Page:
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Topic: Hymn Arrangement

  1. #1

    Hymn Arrangement

    Okay, so someone asked me to arrange/orchestrate "Tis So Sweet to Trust in Jesus" for my church. Orchestrating a hymnal is a lot more difficult than it sounds. Anyway, please give me your critique.


  2. #2

    Re: Hymn Arrangement

    Okay, so here is the response I received from the one who asked me to attempt an orchestration...

    There are some spots that are real gems in this guy.

    A few of my thoughts:

    I love the chorus. The only thing that is kinda hard for me is the diminished chord and some other of the harmonies built on top of a bass note. Sometimes I wand a G/ F# but you wrote a D/ F#. That's probably confusing.

    The intro takes me back until the 2 measures before singing. I thought of my theory teacher playing through the circle of 5ths. :-) I'm really not trying to be overly critical, but I'm not sure the intro creates a doorway for people to start singing confidently; what is the key? I think about the arrangement of O Church, Arise that we used a little while back and how the interlude and the intro didn't sound like the verse/chorus and how that makes it harder to sing confidently on the verse because I'm not sure exactly where I stand tonally in the music. Does that make sense?

    I love that you treated this totally differently than I do.

    I like the middle section because it breaks the "routine" of the hymn.

    I love how you wrote some "breath" into the hymn by throwing in some mixed meter! Way to go on the use of the 2/4 measures!

    Keep working on it and keep me posted. When you feel like you ready to hear what a real (as opposed to computer) orchestra sounds like let me know and let's see if we can find some rehearsal time to give it a run-through.

    Thanks, Foster!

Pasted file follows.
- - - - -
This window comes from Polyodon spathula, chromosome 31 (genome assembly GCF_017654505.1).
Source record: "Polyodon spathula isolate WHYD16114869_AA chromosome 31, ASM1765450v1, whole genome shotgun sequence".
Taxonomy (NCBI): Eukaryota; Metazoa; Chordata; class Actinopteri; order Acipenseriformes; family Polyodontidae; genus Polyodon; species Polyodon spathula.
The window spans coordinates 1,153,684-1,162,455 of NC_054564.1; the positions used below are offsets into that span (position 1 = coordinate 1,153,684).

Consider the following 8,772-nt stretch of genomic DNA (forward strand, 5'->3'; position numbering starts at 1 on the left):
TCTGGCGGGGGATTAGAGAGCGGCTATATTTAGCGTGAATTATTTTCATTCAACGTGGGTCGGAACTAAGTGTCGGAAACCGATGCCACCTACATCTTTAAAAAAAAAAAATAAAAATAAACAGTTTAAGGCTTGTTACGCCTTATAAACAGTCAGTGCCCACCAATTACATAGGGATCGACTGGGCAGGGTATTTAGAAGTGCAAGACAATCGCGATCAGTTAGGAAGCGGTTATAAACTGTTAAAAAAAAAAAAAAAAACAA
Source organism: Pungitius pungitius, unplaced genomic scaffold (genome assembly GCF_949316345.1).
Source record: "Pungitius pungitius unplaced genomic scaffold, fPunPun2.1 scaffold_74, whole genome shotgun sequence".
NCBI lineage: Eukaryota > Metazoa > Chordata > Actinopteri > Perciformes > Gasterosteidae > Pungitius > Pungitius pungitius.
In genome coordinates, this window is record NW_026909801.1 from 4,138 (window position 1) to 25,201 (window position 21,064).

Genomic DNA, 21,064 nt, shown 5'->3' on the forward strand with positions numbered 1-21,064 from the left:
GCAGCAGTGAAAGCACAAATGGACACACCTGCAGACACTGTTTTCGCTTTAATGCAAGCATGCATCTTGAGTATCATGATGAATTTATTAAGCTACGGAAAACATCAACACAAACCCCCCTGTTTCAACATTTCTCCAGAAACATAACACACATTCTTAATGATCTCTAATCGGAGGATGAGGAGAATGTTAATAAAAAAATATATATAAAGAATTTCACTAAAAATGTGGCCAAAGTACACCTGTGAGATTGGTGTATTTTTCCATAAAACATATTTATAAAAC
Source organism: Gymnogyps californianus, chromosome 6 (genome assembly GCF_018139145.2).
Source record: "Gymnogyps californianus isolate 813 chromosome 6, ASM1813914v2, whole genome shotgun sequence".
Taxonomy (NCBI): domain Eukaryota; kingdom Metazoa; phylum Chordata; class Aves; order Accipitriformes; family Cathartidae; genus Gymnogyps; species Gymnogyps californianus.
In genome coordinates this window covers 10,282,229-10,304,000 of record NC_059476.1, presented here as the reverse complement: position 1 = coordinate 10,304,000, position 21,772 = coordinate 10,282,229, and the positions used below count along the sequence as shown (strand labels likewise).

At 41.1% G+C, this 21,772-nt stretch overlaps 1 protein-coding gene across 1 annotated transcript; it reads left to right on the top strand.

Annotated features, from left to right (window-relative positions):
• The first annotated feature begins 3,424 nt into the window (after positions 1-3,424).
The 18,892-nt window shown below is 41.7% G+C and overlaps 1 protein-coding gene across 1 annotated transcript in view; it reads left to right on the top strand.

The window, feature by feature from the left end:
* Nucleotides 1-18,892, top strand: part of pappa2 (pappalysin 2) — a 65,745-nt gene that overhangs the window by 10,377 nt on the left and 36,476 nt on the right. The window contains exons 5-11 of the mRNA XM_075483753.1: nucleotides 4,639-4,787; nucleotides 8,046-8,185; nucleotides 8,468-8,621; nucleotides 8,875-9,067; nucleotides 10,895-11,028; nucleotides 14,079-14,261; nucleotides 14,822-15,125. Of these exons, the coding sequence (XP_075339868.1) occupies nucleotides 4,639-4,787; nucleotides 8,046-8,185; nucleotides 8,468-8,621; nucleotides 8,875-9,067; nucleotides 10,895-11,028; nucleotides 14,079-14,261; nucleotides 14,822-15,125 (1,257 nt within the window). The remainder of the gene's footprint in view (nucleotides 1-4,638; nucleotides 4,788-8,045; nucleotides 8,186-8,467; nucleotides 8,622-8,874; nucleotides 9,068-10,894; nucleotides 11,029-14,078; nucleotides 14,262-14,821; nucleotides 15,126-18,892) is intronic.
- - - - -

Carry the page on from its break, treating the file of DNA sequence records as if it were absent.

I know this was a positive response, however I am getting weary... I used traditional voice leading. Overall, I think it's just much harder to write for a vocal part than it is purely instrumental ensembles. Or maybe I'm just kidding myself.

  3. #3

    Re: Hymn Arrangement

    Are we supposed to be hearing what the vocal lines are in this recording? -

    I'm not sure about the entire critique you were given, but I found the intro to begin so abruptly, I thought maybe you'd accidentally left off the first measure - and then, something I agree with in the response you got, the intro doesn't seem to be leading into the hymn itself very smoothly. I can see why he'd say he feels it could make for a less than confident entrance by the choir.

    There are interesting ideas throughout this, it's just not managing to hang together yet. I felt that maybe there were too many ideas in competition with each other, lines not always working together.

    You're getting tired of working on this. I sympathize, it can get to be a grind sometimes, working on the same piece for extended periods. If your schedule allows it, maybe you can take a couple days off from it so you can come back to it refreshed. I invariably benefit from taking breaks like that - I always come back with new, better ideas of how to proceed.


  4. #4
    Join Date
    Jun 2008
    Cape Ann

    Re: Hymn Arrangement

    Quote Originally Posted by rbowser- View Post
    I can see why he'd say he feels it could make for a less than confident entrance by the choir.
    I think the entrance in question may be for the congregation, so the challenge is to provide specific cues that untrained singers can recognize. As someone who makes hymn arrangements regularly (and has been on the receiving end of this, too) I am very sympathetic with the congregant who wants to make a confident and successful entrance because there are times when i feel like the an arrangement was written for the benefit of the organist or the composer - thus the music doesn't support a room full of untrained singers looking for 1) the downbeat, and 2) the starting pitch. In setting a hymn, even the best contemporary writers, including luminaries like John Rutter, never leave these two questions.

    Since I don't know the tune in question, adding a vocal part from a voice library would have helped me personally (you can get freebies like Chorium and Korg Choir).

    I felt meter and harmonic variations added a lot of interest to the arrangement. As a sight reader, I would have no problem (as long as I had cue notes for the end of the intro).

    Don't give up now! I get this all the time from the folks who review my music. In my opinion, you've got the hard part - the inspiration. It's there! A little perspiration now, sweating the details, could make this a setting that will outlive us all.

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